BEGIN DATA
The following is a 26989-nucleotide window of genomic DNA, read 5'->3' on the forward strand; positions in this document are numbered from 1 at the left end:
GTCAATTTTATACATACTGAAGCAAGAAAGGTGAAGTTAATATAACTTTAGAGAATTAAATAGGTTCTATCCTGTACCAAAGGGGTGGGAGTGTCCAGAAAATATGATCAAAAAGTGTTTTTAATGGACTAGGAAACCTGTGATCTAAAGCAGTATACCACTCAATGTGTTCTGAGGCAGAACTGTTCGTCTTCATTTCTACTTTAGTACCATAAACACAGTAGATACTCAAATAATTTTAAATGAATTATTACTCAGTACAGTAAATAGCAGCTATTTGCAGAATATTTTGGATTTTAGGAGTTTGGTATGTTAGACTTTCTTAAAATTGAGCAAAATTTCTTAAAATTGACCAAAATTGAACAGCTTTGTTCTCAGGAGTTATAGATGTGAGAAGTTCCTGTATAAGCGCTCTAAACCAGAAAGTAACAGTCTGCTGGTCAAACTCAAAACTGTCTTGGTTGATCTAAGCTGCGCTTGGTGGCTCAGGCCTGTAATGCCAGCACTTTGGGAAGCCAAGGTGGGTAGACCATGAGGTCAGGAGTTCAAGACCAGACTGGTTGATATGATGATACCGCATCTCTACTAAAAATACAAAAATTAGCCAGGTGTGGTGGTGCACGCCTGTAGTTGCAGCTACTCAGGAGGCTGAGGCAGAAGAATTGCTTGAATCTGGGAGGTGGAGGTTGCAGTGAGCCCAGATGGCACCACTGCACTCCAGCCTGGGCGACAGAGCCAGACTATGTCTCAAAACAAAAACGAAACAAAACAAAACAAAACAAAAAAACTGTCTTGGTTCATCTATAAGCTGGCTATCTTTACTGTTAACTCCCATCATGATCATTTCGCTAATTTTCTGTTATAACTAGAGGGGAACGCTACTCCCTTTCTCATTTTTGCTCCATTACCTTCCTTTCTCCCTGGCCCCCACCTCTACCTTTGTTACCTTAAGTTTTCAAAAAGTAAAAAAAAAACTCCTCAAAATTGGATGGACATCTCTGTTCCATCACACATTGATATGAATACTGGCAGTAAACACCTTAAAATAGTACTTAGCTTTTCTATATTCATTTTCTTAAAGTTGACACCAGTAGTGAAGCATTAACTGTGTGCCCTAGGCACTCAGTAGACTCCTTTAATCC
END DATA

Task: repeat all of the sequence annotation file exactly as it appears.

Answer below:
The following is a 26989-nucleotide window of genomic DNA, read 5'->3' on the forward strand; positions in this document are numbered from 1 at the left end:
GTCAATTTTATACATACTGAAGCAAGAAAGGTGAAGTTAATATAACTTTAGAGAATTAAATAGGTTCTATCCTGTACCAAAGGGGTGGGAGTGTCCAGAAAATATGATCAAAAAGTGTTTTTAATGGACTAGGAAACCTGTGATCTAAAGCAGTATACCACTCAATGTGTTCTGAGGCAGAACTGTTCGTCTTCATTTCTACTTTAGTACCATAAACACAGTAGATACTCAAATAATTTTAAATGAATTATTACTCAGTACAGTAAATAGCAGCTATTTGCAGAATATTTTGGATTTTAGGAGTTTGGTATGTTAGACTTTCTTAAAATTGAGCAAAATTTCTTAAAATTGACCAAAATTGAACAGCTTTGTTCTCAGGAGTTATAGATGTGAGAAGTTCCTGTATAAGCGCTCTAAACCAGAAAGTAACAGTCTGCTGGTCAAACTCAAAACTGTCTTGGTTGATCTAAGCTGCGCTTGGTGGCTCAGGCCTGTAATGCCAGCACTTTGGGAAGCCAAGGTGGGTAGACCATGAGGTCAGGAGTTCAAGACCAGACTGGTTGATATGATGATACCGCATCTCTACTAAAAATACAAAAATTAGCCAGGTGTGGTGGTGCACGCCTGTAGTTGCAGCTACTCAGGAGGCTGAGGCAGAAGAATTGCTTGAATCTGGGAGGTGGAGGTTGCAGTGAGCCCAGATGGCACCACTGCACTCCAGCCTGGGCGACAGAGCCAGACTATGTCTCAAAACAAAAACGAAACAAAACAAAACAAAACAAAAAAACTGTCTTGGTTCATCTATAAGCTGGCTATCTTTACTGTTAACTCCCATCATGATCATTTCGCTAATTTTCTGTTATAACTAGAGGGGAACGCTACTCCCTTTCTCATTTTTGCTCCATTACCTTCCTTTCTCCCTGGCCCCCACCTCTACCTTTGTTACCTTAAGTTTTCAAAAAGTAAAAAAAAAACTCCTCAAAATTGGATGGACATCTCTGTTCCATCACACATTGATATGAATACTGGCAGTAAACACCTTAAAATAGTACTTAGCTTTTCTATATTCATTTTCTTAAAGTTGACACCAGTAGTGAAGCATTAACTGTGTGCCCTAGGCACTCAGTAGACTCCTTTAATCC